As at the previous show, the end came way too fast and with Stine announcing their last song, my equally dismayed friend looked down on me and prophetically said but they haven’t played the Spell, DJ or Fascination. So then they did. The latter two were brilliant encores. To be seconds away from such fortune telling was quite impressive although it was all a bit forgotten when Anders threw his towel in to the crowd to excited and disappointed gasps (mine for being too far!).

The crowd was a mix of younger afficionados of skinny jeans, older shuffling dancers, joyful vivacious lovely blonde girls and some sportily attired fans. I’m sure that everyone walked out feeling cheerier than when they came in out of the grey, rainy evening. A later curfew at Fiddlers meant the walk home was at a time closer to midnight than 10pm and through the edge of Bedminster rather than the prettily lit Queen Square. However it was nice to be so close to a charming band although the location and heating may be a reason that it was available at such short notice for the band’s last change. No complaints though as it was a fantastic band which provided for a fascinating evening.

Thai Classic, Whiteladies Rd

Just over a year ago I went speed dating at the downstairs bar at Channings in Clifton. Each date lasted around four minutes. The 20 women stayed at their allocated table and the men moved around the room. I found it amazing how much you could pick up about people from such a short space of time. Someone would sit down and the atmosphere would all be sucked away, just like that. One guy sat, exhaled, looked curiously upwards and had nothing to say. That was a very slow date. To make some conversation I started asking questions and one of them was ‘what restaurants do you like in Bristol?’ A couple of guys said they didn’t go to restaurants (!) and three others mentioned Thai Classic.

The surprising thing was that it was the first time I had heard of the Thai restaurant on Whiteladies Rd and I was probably one of the last people to discover it. Thai Classic is half way up Whiteladies and in one of the slightly sunken restaurants. The place was made up of two cosy and cluttered rooms that looked like they’d done a lot of living before we arrived. The atmosphere was pleasant and there was a special dinner menu which was a three course meal and a glass of wine or beer for £15 each. A great price. We thought we’d share starters and we chose chicken satay, satay gai, and goong sarong which was king prawns wrapped in pancake.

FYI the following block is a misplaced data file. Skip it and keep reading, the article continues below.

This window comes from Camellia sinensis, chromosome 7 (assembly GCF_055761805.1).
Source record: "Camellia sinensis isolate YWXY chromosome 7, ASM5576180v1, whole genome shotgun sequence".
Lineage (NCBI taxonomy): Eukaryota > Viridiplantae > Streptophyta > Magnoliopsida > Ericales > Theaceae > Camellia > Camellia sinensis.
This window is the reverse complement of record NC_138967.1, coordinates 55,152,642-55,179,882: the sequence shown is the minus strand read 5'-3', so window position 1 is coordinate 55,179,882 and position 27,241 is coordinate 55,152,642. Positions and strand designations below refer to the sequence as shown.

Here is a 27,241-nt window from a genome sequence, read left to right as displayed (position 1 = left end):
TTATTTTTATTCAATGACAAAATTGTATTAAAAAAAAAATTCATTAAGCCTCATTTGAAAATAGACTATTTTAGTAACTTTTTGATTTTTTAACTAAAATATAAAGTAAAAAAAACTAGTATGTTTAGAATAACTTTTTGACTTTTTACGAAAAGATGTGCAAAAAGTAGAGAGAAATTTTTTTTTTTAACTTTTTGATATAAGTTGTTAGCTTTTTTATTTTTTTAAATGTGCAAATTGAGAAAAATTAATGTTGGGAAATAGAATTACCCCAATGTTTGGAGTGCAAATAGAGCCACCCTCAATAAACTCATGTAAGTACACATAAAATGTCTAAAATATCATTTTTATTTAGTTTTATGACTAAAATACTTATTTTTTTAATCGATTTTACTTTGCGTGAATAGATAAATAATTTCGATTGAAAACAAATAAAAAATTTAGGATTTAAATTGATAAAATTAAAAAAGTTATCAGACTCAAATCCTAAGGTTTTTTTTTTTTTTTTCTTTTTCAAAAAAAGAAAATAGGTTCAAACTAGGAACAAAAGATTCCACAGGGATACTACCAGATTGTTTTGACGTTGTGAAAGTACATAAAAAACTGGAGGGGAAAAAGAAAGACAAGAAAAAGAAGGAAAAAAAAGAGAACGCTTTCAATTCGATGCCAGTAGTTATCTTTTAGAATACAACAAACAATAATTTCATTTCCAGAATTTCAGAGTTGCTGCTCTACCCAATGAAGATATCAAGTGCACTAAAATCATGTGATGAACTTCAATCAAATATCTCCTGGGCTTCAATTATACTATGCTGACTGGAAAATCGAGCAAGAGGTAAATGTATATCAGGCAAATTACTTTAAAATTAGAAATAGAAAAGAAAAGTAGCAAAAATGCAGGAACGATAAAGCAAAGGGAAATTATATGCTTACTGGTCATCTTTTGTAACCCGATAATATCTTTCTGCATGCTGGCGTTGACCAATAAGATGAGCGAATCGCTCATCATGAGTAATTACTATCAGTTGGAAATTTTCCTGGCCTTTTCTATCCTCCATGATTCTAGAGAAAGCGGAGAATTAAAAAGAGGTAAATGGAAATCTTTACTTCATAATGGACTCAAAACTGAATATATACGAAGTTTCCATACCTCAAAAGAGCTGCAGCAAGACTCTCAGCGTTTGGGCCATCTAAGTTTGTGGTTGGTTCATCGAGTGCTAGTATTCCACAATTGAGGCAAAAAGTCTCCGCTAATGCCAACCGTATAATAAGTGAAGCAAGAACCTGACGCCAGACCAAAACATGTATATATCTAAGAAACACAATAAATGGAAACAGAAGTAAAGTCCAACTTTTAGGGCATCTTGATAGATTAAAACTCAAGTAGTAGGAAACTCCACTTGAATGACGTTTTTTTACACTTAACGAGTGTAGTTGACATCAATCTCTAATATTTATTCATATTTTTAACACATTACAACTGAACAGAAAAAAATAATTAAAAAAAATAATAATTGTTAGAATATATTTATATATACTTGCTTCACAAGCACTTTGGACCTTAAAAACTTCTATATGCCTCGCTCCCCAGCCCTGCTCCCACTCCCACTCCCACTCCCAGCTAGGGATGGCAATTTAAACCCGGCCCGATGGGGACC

I really liked the satay dip which was served on the side and tasted like it was made with some coconut milk. My companion liked it but wasn’t as impressed by the meat which was quite soft. The portions were ample with six chicken skewers and five wrapped king prawns.

For our mains, my friend ordered the chicken green curry (gang kia wan gai) and I chose the pad thai. My dish was casual and delicious although there was a lot of care taken with the presentation. There were some spices on the side of the plate which could be mixed in at my discretion. There was salt, sugar and perhaps chilli or paprika.

There was a great texture to the pad thai noodles, as if they’d been griddled in addition to being boiled. Very tasty. The chicken green curry was also nice but nothing extra fantastic.

The house white wine was pleasant and tasted like a pinot grigio with its slightly honeyed taste. The third course was dessert and they didn’t have my favourite sticky rice pudding with mango. I had pumpkin and coconut custard instead which was lovely. My friend had pancake with a coconut filling. Both were delicious and we’d finished the dishes before I remembered to take any photos.

The food was fun, pleasant and tasty and the price was a bargain. I’ll definitely be going back although the one thing that didn’t quite work brilliantly was the speed of service. The friendliness was slightly offset by the slowness of the delivery. We didn’t spend two hours there on a Wednesday night because we were enjoying each other’s company. The speed dating had paid off and given me something new to try and I was pleased. While the night out was a casual one, the two hours were spent in a more comfortable atmosphere than Channings last year, the only thing that was missing was the speed. It wasn’t much of a loss though.

Thai Classic, www.thaiclassic.co.uk, 87 Whiteladies Road, Bristol BS8 2NT, 0117 973 8930